The first section in a country or organisation’s space gives a short explanation on the political and administrative context in which the archives-related legislation exists. Another section focuses on the legal context the legislation exists in. In the third section the actual legal texts can be found. There is also a section with relevant publications treating the project partner’s archival and records legislation and finally a section with names of national experts in the field.
So, how can you get the most out of this database?
For us archivists, it is important to keep track of what is going on in the various legal fields which affect archival work. With this database you have an overview of the legislation within a multi-cultural and multi-lingual context.
If you browse the database by country or by European organisation you get all relevant information: the legal texts as well as the general framework, bibliography, etc…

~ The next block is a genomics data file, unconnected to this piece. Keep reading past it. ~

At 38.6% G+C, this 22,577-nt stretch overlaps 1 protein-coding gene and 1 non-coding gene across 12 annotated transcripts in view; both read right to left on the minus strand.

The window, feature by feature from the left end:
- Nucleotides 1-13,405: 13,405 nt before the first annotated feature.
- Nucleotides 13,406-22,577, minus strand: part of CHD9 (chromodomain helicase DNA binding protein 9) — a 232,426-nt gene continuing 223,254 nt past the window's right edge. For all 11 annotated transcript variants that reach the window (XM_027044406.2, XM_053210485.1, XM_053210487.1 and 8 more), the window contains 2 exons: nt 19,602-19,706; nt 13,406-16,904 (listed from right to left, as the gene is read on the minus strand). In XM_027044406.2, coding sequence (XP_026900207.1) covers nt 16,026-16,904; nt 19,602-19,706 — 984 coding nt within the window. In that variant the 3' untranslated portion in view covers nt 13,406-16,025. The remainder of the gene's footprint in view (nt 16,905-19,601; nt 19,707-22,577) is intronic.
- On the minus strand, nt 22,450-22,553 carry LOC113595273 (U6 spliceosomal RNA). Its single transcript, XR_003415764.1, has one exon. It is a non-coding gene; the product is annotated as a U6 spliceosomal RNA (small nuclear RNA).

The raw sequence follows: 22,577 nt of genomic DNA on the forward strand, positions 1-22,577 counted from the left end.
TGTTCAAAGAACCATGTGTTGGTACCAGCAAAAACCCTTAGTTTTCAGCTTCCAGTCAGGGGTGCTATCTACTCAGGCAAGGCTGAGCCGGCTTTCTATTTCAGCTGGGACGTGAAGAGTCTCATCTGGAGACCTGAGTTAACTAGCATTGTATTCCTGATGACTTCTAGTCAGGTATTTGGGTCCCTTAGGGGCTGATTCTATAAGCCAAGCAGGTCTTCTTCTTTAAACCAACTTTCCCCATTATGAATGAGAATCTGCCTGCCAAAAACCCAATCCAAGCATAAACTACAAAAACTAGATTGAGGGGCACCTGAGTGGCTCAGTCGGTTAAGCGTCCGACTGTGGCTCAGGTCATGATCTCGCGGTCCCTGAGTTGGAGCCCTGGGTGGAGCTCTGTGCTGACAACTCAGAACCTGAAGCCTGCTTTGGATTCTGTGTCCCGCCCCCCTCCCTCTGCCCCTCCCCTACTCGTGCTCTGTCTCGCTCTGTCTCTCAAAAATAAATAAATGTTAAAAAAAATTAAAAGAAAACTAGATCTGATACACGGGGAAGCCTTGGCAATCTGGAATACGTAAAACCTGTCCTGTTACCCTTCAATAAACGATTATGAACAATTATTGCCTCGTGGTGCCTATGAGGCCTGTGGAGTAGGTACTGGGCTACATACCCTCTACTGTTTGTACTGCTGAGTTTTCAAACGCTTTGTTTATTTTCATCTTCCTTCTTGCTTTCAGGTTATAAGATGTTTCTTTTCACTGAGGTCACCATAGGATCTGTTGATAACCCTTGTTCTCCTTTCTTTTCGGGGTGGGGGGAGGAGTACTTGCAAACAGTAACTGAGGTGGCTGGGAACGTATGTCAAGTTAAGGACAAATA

With the database’s search system you can compare across the borders since it searches across all the resources of the database published by various contributors. There are two search modes available: simple search (or plain text search), and keyword search.
You can start a free text search at the top right of the screen and it works just as you would expect, including on non-Latin characters (Greek and Cyrillic alphabets), making it possible to search for specific words in the legal texts of e.g. the Bulgarian contributors. To search for one or several words or expressions you combine them with Boolean operators (AND, OR, NOT always spell this way: in English and in capital).